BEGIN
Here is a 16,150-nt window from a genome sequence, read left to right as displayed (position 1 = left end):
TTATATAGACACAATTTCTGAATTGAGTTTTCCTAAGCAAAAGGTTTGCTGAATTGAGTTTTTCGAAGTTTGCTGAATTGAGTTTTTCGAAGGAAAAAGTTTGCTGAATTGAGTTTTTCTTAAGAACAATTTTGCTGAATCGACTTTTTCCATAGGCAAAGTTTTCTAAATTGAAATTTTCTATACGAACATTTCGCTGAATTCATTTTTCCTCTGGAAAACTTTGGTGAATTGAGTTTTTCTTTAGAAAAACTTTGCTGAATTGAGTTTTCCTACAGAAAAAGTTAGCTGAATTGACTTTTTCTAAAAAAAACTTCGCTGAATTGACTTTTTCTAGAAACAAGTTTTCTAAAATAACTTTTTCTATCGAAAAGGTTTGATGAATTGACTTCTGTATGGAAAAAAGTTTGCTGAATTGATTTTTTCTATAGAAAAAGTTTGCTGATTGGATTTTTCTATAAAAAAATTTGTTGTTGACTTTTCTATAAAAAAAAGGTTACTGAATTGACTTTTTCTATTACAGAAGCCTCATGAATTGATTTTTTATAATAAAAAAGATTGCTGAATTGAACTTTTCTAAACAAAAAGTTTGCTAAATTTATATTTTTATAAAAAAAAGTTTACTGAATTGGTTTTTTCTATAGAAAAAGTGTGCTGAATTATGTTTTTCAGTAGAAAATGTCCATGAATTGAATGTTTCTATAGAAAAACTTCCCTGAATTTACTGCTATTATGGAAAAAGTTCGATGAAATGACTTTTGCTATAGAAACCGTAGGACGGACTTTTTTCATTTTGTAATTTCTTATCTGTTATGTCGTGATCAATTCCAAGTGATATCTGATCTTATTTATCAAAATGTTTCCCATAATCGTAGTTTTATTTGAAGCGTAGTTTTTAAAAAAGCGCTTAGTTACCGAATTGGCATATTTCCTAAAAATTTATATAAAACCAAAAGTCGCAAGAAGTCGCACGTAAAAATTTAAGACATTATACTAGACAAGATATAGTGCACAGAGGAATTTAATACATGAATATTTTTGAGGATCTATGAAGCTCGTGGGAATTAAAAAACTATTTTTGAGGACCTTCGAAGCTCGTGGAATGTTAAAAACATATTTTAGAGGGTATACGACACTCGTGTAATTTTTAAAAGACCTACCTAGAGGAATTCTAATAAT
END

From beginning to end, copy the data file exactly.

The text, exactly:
Here is a 16,150-nt window from a genome sequence, read left to right as displayed (position 1 = left end):
TTATATAGACACAATTTCTGAATTGAGTTTTCCTAAGCAAAAGGTTTGCTGAATTGAGTTTTTCGAAGTTTGCTGAATTGAGTTTTTCGAAGGAAAAAGTTTGCTGAATTGAGTTTTTCTTAAGAACAATTTTGCTGAATCGACTTTTTCCATAGGCAAAGTTTTCTAAATTGAAATTTTCTATACGAACATTTCGCTGAATTCATTTTTCCTCTGGAAAACTTTGGTGAATTGAGTTTTTCTTTAGAAAAACTTTGCTGAATTGAGTTTTCCTACAGAAAAAGTTAGCTGAATTGACTTTTTCTAAAAAAAACTTCGCTGAATTGACTTTTTCTAGAAACAAGTTTTCTAAAATAACTTTTTCTATCGAAAAGGTTTGATGAATTGACTTCTGTATGGAAAAAAGTTTGCTGAATTGATTTTTTCTATAGAAAAAGTTTGCTGATTGGATTTTTCTATAAAAAAATTTGTTGTTGACTTTTCTATAAAAAAAAGGTTACTGAATTGACTTTTTCTATTACAGAAGCCTCATGAATTGATTTTTTATAATAAAAAAGATTGCTGAATTGAACTTTTCTAAACAAAAAGTTTGCTAAATTTATATTTTTATAAAAAAAAGTTTACTGAATTGGTTTTTTCTATAGAAAAAGTGTGCTGAATTATGTTTTTCAGTAGAAAATGTCCATGAATTGAATGTTTCTATAGAAAAACTTCCCTGAATTTACTGCTATTATGGAAAAAGTTCGATGAAATGACTTTTGCTATAGAAACCGTAGGACGGACTTTTTTCATTTTGTAATTTCTTATCTGTTATGTCGTGATCAATTCCAAGTGATATCTGATCTTATTTATCAAAATGTTTCCCATAATCGTAGTTTTATTTGAAGCGTAGTTTTTAAAAAAGCGCTTAGTTACCGAATTGGCATATTTCCTAAAAATTTATATAAAACCAAAAGTCGCAAGAAGTCGCACGTAAAAATTTAAGACATTATACTAGACAAGATATAGTGCACAGAGGAATTTAATACATGAATATTTTTGAGGATCTATGAAGCTCGTGGGAATTAAAAAACTATTTTTGAGGACCTTCGAAGCTCGTGGAATGTTAAAAACATATTTTAGAGGGTATACGACACTCGTGTAATTTTTAAAAGACCTACCTAGAGGAATTCTAATAAT